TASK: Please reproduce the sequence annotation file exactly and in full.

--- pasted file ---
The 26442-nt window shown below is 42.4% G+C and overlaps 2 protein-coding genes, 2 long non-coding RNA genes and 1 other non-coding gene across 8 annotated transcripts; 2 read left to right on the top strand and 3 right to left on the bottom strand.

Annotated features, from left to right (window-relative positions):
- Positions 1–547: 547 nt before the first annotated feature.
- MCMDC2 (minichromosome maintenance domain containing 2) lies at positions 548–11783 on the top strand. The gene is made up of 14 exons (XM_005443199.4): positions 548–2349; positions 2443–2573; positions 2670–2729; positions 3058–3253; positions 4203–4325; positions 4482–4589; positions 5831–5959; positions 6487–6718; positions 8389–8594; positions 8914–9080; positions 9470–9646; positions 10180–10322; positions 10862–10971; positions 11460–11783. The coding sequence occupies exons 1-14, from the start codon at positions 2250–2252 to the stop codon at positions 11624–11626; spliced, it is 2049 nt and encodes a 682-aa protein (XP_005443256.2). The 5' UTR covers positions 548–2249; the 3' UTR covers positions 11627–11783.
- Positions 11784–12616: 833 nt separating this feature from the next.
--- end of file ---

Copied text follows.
The 26442-nt window shown below is 42.4% G+C and overlaps 2 protein-coding genes, 2 long non-coding RNA genes and 1 other non-coding gene across 8 annotated transcripts; 2 read left to right on the top strand and 3 right to left on the bottom strand.

Annotated features, from left to right (window-relative positions):
- Positions 1–547: 547 nt before the first annotated feature.
- MCMDC2 (minichromosome maintenance domain containing 2) lies at positions 548–11783 on the top strand. The gene is made up of 14 exons (XM_005443199.4): positions 548–2349; positions 2443–2573; positions 2670–2729; positions 3058–3253; positions 4203–4325; positions 4482–4589; positions 5831–5959; positions 6487–6718; positions 8389–8594; positions 8914–9080; positions 9470–9646; positions 10180–10322; positions 10862–10971; positions 11460–11783. The coding sequence occupies exons 1-14, from the start codon at positions 2250–2252 to the stop codon at positions 11624–11626; spliced, it is 2049 nt and encodes a 682-aa protein (XP_005443256.2). The 5' UTR covers positions 548–2249; the 3' UTR covers positions 11627–11783.
- Positions 11784–12616: 833 nt separating this feature from the next.